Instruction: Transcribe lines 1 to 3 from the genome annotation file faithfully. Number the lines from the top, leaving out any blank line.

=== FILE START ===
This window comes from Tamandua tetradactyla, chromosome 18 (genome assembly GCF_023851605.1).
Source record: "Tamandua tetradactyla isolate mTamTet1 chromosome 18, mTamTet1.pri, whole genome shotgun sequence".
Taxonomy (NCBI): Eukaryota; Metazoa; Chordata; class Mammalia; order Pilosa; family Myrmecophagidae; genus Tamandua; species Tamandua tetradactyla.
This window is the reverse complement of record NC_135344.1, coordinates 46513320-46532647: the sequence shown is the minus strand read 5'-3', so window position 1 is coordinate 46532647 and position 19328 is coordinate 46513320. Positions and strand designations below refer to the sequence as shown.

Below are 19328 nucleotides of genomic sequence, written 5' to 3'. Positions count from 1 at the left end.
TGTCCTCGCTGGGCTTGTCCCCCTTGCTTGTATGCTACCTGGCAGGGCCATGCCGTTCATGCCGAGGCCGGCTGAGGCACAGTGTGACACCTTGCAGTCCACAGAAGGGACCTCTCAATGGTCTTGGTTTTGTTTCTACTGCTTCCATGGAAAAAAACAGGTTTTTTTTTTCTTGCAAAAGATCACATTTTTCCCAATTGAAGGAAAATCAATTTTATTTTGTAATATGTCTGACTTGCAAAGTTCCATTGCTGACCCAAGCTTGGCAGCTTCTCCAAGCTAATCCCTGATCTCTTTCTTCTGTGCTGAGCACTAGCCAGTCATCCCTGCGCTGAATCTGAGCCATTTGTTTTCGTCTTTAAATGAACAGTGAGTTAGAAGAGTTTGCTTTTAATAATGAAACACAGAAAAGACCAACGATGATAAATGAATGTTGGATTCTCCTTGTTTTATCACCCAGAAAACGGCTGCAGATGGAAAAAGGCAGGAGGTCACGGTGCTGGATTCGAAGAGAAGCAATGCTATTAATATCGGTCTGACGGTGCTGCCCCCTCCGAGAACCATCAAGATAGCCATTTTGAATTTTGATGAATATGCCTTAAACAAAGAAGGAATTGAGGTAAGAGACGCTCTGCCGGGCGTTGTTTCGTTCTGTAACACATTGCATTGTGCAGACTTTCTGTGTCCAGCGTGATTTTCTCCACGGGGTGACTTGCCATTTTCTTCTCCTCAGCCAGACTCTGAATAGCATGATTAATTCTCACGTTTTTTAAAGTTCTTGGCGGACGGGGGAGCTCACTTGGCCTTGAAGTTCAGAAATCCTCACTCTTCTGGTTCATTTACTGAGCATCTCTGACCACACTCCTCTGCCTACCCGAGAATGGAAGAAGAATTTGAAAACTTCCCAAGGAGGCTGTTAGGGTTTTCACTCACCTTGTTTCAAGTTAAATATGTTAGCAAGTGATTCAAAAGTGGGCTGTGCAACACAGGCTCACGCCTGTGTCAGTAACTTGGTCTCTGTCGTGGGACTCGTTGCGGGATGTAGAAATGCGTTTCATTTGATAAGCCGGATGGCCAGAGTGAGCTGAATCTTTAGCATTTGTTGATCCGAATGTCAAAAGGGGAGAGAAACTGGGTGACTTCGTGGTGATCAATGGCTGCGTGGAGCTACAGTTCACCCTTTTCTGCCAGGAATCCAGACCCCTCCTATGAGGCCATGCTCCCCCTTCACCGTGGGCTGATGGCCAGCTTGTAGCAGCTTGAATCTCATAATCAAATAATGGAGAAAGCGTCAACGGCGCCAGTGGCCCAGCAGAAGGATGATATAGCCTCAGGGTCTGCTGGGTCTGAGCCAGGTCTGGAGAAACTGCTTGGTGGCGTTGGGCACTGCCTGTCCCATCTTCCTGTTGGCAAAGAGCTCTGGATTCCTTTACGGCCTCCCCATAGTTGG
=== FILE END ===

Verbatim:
This window comes from Tamandua tetradactyla, chromosome 18 (genome assembly GCF_023851605.1).
Source record: "Tamandua tetradactyla isolate mTamTet1 chromosome 18, mTamTet1.pri, whole genome shotgun sequence".
Taxonomy (NCBI): Eukaryota; Metazoa; Chordata; class Mammalia; order Pilosa; family Myrmecophagidae; genus Tamandua; species Tamandua tetradactyla.